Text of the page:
The increasingly growing use of data to inform business decisions has become an important priority for B2B marketing and sales executives. However, the data silos across technologies and the consistent data structure to link systems making it quite tough for teams to activate campaigns in a scalable way.

B2B buyers now expect consistent, fast, and more personalized experiences. Additionally, their buying journey isn’t linear and is inclusive of several stakeholders in the same way. Sellers and marketers must turn their data assets into actionable recommendations to effectively manage the complexity of serving the modern B2B buyer. Sales and marketing decisions are still just as likely to be made on gut feeling as on data and analysis, although there’s no shortage of data or attention to this matter.

To explore this topic, in 2017 we conducted an online survey that included 500 respondents responsible for their prospect and customer data management or strategy. What we found in the survey that while all companies firms face significant challenges in converting their data into actionable insight, a significant number of respondents who are using more mature data practices are seeing a significant impact across sales, marketing, and customer goals.

Just half of B2B marketing and sales decisions are made using data: The opportunity to use data for marketing and sales decisions remains largely untapped despite the huge amount of data available and the organization’s commitment to data priorities. Variation in data consistency and quality for sales and marketing across departments are quite common challenges that make decision-makers gun-shy and erode trust about using their customer data over their own intuition.

Data activation maturity is a competitive differentiator: While the challenges with insight sharing, data management, and actionable insight development were problems that were identified with all respondents, a portion of them, reported better results than the rest of the respondents. While these data activation leaders that they’re quite good at utilizing their data make decisions, such as personalizing experiences or accurately attributing campaign success, they are much more likely to report increases across key sales, marketing, and customer metrics, such as return on marketing spend, sales cycle speed, and customer loyalty.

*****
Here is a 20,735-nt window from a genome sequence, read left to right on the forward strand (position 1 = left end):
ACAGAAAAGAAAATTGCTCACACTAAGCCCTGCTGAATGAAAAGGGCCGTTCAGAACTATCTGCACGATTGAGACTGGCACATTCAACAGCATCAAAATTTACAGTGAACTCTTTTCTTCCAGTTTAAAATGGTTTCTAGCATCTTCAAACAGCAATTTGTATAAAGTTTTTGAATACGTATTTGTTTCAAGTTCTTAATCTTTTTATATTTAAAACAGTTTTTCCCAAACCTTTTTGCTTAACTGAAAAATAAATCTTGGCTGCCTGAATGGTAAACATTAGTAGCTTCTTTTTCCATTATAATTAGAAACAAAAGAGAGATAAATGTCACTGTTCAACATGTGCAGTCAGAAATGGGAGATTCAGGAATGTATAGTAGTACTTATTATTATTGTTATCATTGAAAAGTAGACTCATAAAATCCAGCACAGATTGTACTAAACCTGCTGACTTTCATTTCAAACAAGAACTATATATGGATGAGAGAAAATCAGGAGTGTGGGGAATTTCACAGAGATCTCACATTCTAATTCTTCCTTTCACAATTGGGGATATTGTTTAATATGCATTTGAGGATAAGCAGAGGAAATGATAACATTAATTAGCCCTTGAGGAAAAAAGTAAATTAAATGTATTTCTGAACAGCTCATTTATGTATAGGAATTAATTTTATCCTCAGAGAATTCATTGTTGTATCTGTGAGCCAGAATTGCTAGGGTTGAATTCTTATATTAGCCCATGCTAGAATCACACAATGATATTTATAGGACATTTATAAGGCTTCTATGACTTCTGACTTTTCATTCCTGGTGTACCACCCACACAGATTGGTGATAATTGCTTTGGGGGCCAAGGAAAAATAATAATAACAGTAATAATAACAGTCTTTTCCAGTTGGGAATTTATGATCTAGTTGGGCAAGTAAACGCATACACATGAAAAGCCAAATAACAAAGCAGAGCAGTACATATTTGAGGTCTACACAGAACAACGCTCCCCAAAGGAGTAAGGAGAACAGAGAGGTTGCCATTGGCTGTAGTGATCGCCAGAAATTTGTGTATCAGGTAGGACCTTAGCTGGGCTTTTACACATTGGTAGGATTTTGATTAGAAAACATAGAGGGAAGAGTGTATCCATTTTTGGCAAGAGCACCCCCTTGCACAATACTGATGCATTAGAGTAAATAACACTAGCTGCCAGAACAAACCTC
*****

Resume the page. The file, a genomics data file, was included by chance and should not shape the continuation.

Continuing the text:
Investment in data and analytics can help the data activation maturity journey: The data activation leaders are organizing their insights teams and using highly advanced analytics techniques for success. However, they also recognize that patterns can help them fulfill technology, internal data, and expertise gaps and also extend their efforts for data activation faster and further, which wouldn’t be possible on their own.

What is Data Activation and Why Sales and Marketing Teams Should Care?

It goes like this; Data In…, Unlock Value…, Data Out.

The concept of unlocking value in data through the development of insights and then turning those insights into action is data activation. While data-driven sales and marketing isn’t a new concept, using Data Management Platforms (DMPs), sales and marketing teams are using big data to inform their sales and marketing activity. A DMP is rapidly shifting to a “must-have” from a “good to have” solution.

The following are the three different stages of data activation;

  • Data in: Bring data into a centralized platform, by getting data from any location, within a single structure so that it can be easily used in aggregate. Data comes from several locations. Sales and marketing teams can aggregate data from different locations like apps, websites, CRM systems, offline databases, transactional data, media impressions, and more.
  • Unlock Value: Once all your data is in a centralized location, you can unlock its value by running analytics on the data and then use it to drive your campaigns and optimizations for your sales and marketing efforts. Some of the examples can include look-alike modeling, audience profile analysis, and act-alike modeling as well as many other opportunities.
  • Data out: It is one of the most complex elements of data activation and hence needs more work. However, with deep integrations throughout the ad and sales, marketing eco-system; you can easily share data segments that drive efficient customer outreach, have been developed with sales and marketing partners, reduce waste, and get better performance on the back-end.

The combination of these three stages is data activation and a DMP platform makes it all possible. Every organization that works with a DMP develops its entirely exclusive solution because of the combination of products being used to unlock the value, unique nature of the data that comes in, and the unique partners where the data is shared.